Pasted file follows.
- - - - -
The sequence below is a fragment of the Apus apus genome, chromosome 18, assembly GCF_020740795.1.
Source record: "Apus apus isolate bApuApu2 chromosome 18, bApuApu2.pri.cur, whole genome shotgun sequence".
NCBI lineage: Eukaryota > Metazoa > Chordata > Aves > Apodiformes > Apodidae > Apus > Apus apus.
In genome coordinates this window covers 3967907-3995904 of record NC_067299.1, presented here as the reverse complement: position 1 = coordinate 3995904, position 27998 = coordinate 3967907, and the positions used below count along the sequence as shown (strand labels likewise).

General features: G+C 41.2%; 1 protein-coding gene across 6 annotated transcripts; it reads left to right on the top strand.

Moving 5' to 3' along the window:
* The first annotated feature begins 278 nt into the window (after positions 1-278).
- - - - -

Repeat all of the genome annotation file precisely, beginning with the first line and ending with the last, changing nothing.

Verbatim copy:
The sequence below is a fragment of the Apus apus genome, chromosome 18, assembly GCF_020740795.1.
Source record: "Apus apus isolate bApuApu2 chromosome 18, bApuApu2.pri.cur, whole genome shotgun sequence".
NCBI lineage: Eukaryota > Metazoa > Chordata > Aves > Apodiformes > Apodidae > Apus > Apus apus.
In genome coordinates this window covers 3967907-3995904 of record NC_067299.1, presented here as the reverse complement: position 1 = coordinate 3995904, position 27998 = coordinate 3967907, and the positions used below count along the sequence as shown (strand labels likewise).

General features: G+C 41.2%; 1 protein-coding gene across 6 annotated transcripts; it reads left to right on the top strand.

Moving 5' to 3' along the window:
* The first annotated feature begins 278 nt into the window (after positions 1-278).